I blame my suspicious nature on my neighborhood grocery store. The store used to be a logically arranged market with bright lights and clean floors—a basic, friendly, functional place to shop.

Then the bulldozers morphed it into a big fancy supermarket complete with clothing, mood lighting and cushy chairs. And hidden cameras.

I have nothing against beautiful spaces and modern conveniences, but I’m no fool. I knew all of this effort was to one end: to get me to spend more. Take the “Three for $6!” special of the week. “Why not just say $2 each and drop the exclamation mark?” I muttered to myself as I placed one jar of spaghetti sauce in the cart. Before I could wheel away I had my answer: I saw several customers dutifully place three jars in their carts. Not two, not four, but three jars.

That response was no accident. In fact, that’s a simple example of how retailers use tricks to persuade consumers to buy more.

It’s been a few years since I had the privilege to interview Paco Underhill, author of Why We Buy: The Science Of Shopping. Retailers hire Underhil’s company, Envirosell, to follow thousands of shoppers a year in person and on videotape, observing their every move.

Using this information, the stores find ways to get people to shop longer, spend more and return often. Underhill and his crew are so good at what they do, they can tell retailers what will entice people to enter the store, which way they’ll look once they’re inside, and more.

How important is consumer persuasion to the marketplace? “If we went into stores only when we needed to buy something,” Underhill told me, “and if once there we bought only what we needed, the economy would collapse. Boom.”

No one wants the economy to get any worse, but we don’t want to overspend either. So our defense as consumers is to educate ourselves. Here are 7 tricks together with easy ways to outsmart those sneaky  retailers.

Ambience. Retailers know that as much as 70 percent of all purchases are unplanned! They want you to linger as long as possible, so they create an atmosphere that’s inviting to the store’s target audience. The music, the lighting, the displays are all designed to pull us in. Outsmart it! Don’t browse. Just get in, get what you need and leave. True needs are not discovered while standing in a store aisle.

Colored Walls. Stores use certain colors according to the audience they’re trying to reach: Younger people tend to like bold colors; older people prefer softer hues. “Universally, a soft shade of blue creates a sense of calm, which makes people want to stay longer,” says Underhill. Outsmart it! Take note of a store’s colors. Just being aware of them helps you take control.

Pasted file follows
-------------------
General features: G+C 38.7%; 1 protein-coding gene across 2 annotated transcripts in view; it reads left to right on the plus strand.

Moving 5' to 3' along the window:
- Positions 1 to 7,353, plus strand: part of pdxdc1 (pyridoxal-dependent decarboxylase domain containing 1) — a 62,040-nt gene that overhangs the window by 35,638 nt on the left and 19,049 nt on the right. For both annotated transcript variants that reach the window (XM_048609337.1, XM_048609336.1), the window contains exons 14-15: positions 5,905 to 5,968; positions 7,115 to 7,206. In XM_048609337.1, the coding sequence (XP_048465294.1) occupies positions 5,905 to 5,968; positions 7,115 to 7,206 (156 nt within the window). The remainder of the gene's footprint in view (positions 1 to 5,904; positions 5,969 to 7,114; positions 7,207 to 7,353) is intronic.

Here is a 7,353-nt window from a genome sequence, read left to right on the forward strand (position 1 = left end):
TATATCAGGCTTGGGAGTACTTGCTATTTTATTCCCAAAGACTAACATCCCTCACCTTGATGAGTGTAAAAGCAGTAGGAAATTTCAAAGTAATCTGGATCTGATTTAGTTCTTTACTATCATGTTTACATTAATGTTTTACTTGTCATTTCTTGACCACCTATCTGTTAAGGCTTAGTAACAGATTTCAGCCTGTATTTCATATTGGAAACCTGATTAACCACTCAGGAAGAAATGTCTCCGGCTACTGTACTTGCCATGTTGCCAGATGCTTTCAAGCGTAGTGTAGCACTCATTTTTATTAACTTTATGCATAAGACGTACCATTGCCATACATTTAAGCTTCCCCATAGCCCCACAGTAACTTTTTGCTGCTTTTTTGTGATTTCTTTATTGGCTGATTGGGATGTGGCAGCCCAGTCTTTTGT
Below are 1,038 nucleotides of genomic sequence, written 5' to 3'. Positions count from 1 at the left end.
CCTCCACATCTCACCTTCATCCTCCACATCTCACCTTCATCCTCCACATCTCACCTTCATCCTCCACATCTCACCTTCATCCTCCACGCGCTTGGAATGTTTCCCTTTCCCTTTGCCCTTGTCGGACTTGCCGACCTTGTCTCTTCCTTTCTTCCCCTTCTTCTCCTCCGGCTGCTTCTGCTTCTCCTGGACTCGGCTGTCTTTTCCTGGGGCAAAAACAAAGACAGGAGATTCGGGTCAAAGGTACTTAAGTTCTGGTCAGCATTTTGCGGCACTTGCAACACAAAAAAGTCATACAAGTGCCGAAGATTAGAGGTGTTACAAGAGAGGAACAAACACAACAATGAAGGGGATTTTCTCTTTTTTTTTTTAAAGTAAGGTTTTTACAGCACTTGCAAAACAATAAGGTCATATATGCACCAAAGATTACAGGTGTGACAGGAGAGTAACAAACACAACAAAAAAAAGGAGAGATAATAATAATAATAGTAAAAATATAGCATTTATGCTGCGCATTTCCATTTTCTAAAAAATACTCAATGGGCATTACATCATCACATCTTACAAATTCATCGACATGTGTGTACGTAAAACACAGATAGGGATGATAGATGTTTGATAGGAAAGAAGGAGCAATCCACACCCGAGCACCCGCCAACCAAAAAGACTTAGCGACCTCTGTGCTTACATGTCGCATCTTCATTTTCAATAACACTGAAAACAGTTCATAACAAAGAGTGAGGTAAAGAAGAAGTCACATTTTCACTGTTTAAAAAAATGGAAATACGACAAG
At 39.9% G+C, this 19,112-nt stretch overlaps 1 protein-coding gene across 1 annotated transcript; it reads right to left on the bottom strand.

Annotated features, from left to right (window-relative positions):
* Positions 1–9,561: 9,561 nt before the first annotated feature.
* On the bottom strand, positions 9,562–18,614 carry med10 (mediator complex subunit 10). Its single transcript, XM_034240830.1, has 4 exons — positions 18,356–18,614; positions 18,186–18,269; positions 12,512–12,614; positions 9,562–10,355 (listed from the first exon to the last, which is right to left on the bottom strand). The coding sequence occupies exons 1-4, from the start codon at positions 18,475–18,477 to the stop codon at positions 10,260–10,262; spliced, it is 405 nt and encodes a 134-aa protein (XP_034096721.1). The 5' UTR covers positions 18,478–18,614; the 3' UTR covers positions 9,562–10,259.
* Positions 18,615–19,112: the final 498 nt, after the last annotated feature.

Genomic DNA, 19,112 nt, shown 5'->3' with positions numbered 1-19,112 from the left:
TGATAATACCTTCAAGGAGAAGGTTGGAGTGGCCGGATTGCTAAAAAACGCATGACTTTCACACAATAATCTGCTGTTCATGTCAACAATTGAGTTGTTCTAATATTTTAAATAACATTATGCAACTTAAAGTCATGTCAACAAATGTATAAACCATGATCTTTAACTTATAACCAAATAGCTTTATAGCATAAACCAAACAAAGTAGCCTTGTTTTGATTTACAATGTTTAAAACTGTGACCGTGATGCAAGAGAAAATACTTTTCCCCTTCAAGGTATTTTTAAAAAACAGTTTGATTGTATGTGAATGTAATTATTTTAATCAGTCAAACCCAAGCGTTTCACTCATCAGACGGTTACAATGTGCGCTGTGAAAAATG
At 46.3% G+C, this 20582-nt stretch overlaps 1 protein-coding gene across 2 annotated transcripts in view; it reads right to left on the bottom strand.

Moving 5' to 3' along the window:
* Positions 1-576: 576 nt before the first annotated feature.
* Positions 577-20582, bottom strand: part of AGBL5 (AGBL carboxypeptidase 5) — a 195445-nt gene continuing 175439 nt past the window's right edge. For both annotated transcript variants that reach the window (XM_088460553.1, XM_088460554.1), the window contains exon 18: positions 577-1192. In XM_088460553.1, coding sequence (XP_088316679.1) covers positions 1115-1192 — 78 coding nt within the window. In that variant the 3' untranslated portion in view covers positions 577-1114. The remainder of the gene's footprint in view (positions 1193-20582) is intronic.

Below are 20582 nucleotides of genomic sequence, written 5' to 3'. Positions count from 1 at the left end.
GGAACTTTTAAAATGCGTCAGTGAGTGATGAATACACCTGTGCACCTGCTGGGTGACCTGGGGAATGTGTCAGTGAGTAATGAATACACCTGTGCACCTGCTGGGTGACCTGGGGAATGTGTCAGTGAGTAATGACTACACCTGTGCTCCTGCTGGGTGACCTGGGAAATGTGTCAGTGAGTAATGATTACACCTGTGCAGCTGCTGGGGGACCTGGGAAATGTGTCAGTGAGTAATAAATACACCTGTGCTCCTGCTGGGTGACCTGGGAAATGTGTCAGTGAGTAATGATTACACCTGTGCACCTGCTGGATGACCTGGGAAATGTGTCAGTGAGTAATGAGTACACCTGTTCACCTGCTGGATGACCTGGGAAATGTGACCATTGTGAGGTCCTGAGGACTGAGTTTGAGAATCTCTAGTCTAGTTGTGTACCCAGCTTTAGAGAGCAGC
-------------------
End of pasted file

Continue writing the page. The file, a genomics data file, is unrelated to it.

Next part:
Easy Access. Underhill shared his research that shows that if you touch something, you’re more likely to buy it. That’s why products like stuffed animals and candy are placed within easy reach of children at the grocery checkout. Outsmart it! Hands off. Don’t touch the merchandise even to look at the price tag unless it’s something you’ve planned to buy.

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Spacious Shopping Carts. A cart frees you to touch more things. “Stores that offer baskets or carts sell more than ones that don’t,” says Underhill. “And when stores increase the size of the baskets, they often find that shoppers purchase more items.” Outsmart it! Forget the cart. Or at least opt for the smallest one.

Shrinking Products. This one often goes unnoticed. A “3-pound” can of coffee is now 28 ounces but still costs the same amount. And how about that “half-gallon” of ice cream that’s now 1.5 quarts? Though it’s not limited to food products, this trick is prevalent in supermarkets. Outsmart it! Know your weights and measures as well as your prices. If the item has shrunk, try a different brand or wait for a sale.

Milk In the Back. This trick is as old as they come, yet it will get you every time if you’re not mentally prepared. This forces you to go through the store, exposing you to all kinds of other items that might grab your attention. Outsmart it! Make a beeline for what you want and leave. Or bring only enough cash for what you need.

Clever Wording. Stores count on the fact that most people assume words like “Special!” or “Hot Deal!” mean the same as “On Sale!” Don’t believe it. Outsmart it! Keep track of the regular prices of the items you buy most often; you’ll know right away if it’s really a sale. If you’re not sure, check the shelf label for the regular price or ask a store employee.

It’s no wonder, I suppose, that the more I learn about the science of shopping and the ways retailers attempt to manipulate us into buying beyond what we ever intended, the more I prefer to shop online. Of the seven silent persuaders above, I can avoid at least six of them. That leaves the clever wording, which I’m getting better and better at noticing then completely ignoring.

 

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